Joe Giella (1928-2023)

Comics’ undersung 1966-era Batman artist

By Mark Voger, author
‘Britmania: The British Invasion of the Sixties in Pop Culture’


Who is my favorite 1966-era Batman artist? That’s an easy one. 1966 was, of course, the Adam West period, the TV Batman period, when the “Batmania” craze was rampant in America and everything was Batman. (You had to be there.)

When I was 7, my crystal clear image of Batman is from the Detective Comics and Batman covers inked by Joe Giella. The art is solid and unambiguous and clean. It’s friendly but not necessarily “kid friendly.” To me, that is the 1966-era Batman.

After studying different styles as an adult, I concluded: Whenever Giella is the inker, that’s how Batman looks. It’s a certain, specific Batman that is sometimes taken for granted as “generic” because it’s so clean. I think of Giella — who died at age 94 on March 21, 2023 — as one of the great undersung Batman artists.

1966-era Batman covers inked by Giella. (Collage by Mark Voger)

Giella explained the genesis of his style when we spoke in 1996. The story is very old-school, as was Joe.

“Years ago, the reproduction in comics left a lot to be desired,” Giella said. “I remember the production manager (at DC Comics), Sol Harrison, used to continuously come up to us and say, ‘Joe — give us some more “blacks” (black areas in artwork). Strengthen the line a little bit.’ The color couldn’t save it unless there was black behind it, solidity behind it, because the reproduction was so bad.

“And that’s why my style is such a solid, black-and-white style. You can shoot it down to a postage stamp, and every line will reproduce. Because this is the way we were trained.”

Giella holds up a Flash page at a comic con. (Photos courtesy of Frank Giella)

When I once told Giella that he is my favorite Batman artist of the 1966 period, he informed me that I was not alone. Said the artist: “Everybody tells me that!”

But why do I believe he is “undersung”? It has to do with credit. In those days, Giella wasn’t known as a penciller for DC Comics. He inked. But if you’re familiar with, say, Carmine Infantino’s pencilling style, and you observe how Giella inked it, you know that Giella often re-pencilled the Batman figures prior to inking. This was especially true on the covers. There’s no better example than the iconic cover of Detective Comics #354 (Aug. 1966), on which Batman is poised to fight a circle of thugs.

“Well, I had to redraw that one,” Giella said with a laugh, adding that Infantino’s sense of anatomy could be wonky. “Carmine was basically a very good layout man, a designer … He’s a very talented man and I enjoyed working on his pencils. It’s just that you had to work a little harder.”

A syndicated Sunday page from 1966 pencilled and inked by Giella. Note Bob Kane’s credit.

Giella did get to pencil Batman during that period, just not in the comic books.

“Later on, I did the pencilling and inking on the licensing jobs,” the artist said. “I went into the licensing end of it, which was a little more lucrative than inking the comic books.”

Giella also drew the syndicated Batman comic strip, pencil and ink, from 1966 through ’68. Giella’s strips were published with Bob Kane’s byline, of course, making Giella yet another in a long line of Kane’s “ghost” artists.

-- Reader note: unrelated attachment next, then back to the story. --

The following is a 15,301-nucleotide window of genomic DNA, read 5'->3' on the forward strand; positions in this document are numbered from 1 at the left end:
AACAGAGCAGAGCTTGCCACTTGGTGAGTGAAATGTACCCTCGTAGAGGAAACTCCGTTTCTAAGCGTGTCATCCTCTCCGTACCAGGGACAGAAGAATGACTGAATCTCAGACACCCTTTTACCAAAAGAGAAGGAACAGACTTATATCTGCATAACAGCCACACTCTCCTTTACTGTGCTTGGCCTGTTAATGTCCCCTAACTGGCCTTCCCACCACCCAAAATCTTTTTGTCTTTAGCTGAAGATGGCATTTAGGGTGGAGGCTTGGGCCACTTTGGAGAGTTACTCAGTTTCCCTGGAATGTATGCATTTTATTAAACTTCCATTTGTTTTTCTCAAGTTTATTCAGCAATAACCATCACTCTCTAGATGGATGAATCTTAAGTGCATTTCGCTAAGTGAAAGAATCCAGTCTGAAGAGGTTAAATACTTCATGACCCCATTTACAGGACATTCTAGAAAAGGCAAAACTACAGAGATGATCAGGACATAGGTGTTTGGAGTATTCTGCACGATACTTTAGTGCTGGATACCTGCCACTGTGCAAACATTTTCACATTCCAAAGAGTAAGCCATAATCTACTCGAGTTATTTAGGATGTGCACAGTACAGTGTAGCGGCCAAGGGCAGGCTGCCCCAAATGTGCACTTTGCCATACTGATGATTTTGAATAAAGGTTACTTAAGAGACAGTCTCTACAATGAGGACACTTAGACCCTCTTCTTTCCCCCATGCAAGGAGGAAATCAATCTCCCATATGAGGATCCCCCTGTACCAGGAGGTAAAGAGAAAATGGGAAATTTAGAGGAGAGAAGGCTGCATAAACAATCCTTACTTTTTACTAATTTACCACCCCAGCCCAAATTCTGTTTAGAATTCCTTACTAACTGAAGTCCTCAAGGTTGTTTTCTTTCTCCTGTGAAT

A daily 1966 strip pencilled and inked by Giella, but credited to Kane.

Mort Weisinger was the editor,” Giella recalled. “He was constantly telling me to keep it on the ‘camp’ look. I’d always envisioned the Batman as a serious character of the night. Very dramatic. But they wanted to get it to look and feel like the TV show. It’s a camp look, a ‘Joe Palooka’ look. I had difficulty working that way at first, but then I got used to it.”

A childhood photo of Giella, who grew up in Astoria, Queens.

On certain licensing jobs, Giella again ghosted for Kane.

“He would get involved in some projects, and invariably he’d call me,” Giella said. “Because he really didn’t do much drawing. So he had a lot of people working on the Batman. Quite a few artists worked on the Batman. But I did a few projects for him.”

Giella (circled) and buddies when the artist was a reservist in the Navy.

Even a few off-the-radar projects. Said Giella: “Bob would go on TV on Saturday mornings, and he’d have a big pad on an easel, and he would proceed to sketch the characters. But, see, they were my drawings on the pad, done with a very light blue pencil.

“What happened was, I came up with slew of drawings for Bob and put them on the pad. Then he’d take the pad to the TV studio, and he would proceed to just trace over my drawings. He’d get a big hand, you know? My kids would just fume. I would tell them, ‘Hey, it’s his strip.’ What can you do?”

Giella accepted the Hero Initiative Lifetime Achievement Award at the 2016 Harvey Awards.

Of course, since those days, more light has been shed on Kane’s ghosting practices, not to mention the sole creator credit for Batman that Kane kept a stranglehold on for decades. In 2015 — 76 years after Batman’s 1939 debut in Detective Comics #27 — writer Bill Finger (who died in 1974) was posthumously awarded co-creator credit for Batman. The wheels of jutice turn slowly.

So here’s to a great Batman artist who always passed the “postage stamp test.” Thanks for the wholesome, exciting entertainment you provided way back when, Joe. You made growing up better.

P.S.: Wanna see Giella’s Batman art from the classic 1966 era? I highly recommend “Batman: The Silver Age Newspaper Comics Volume One: 1966-1967” (2014, IDW Publishing). The large horizontal-format hardback is a bit pricey, but it’s a treasure trove of Giella’s Batman artwork.


Virginia Huey profiled Giella for News 12 in New York only last year.

Giella was interviewed by an enthusiatsic fan for the Toku and Animation News Network during the 2017 Denver Comic Con.

David Armstrong interviewed Giella for Shoot in 1998.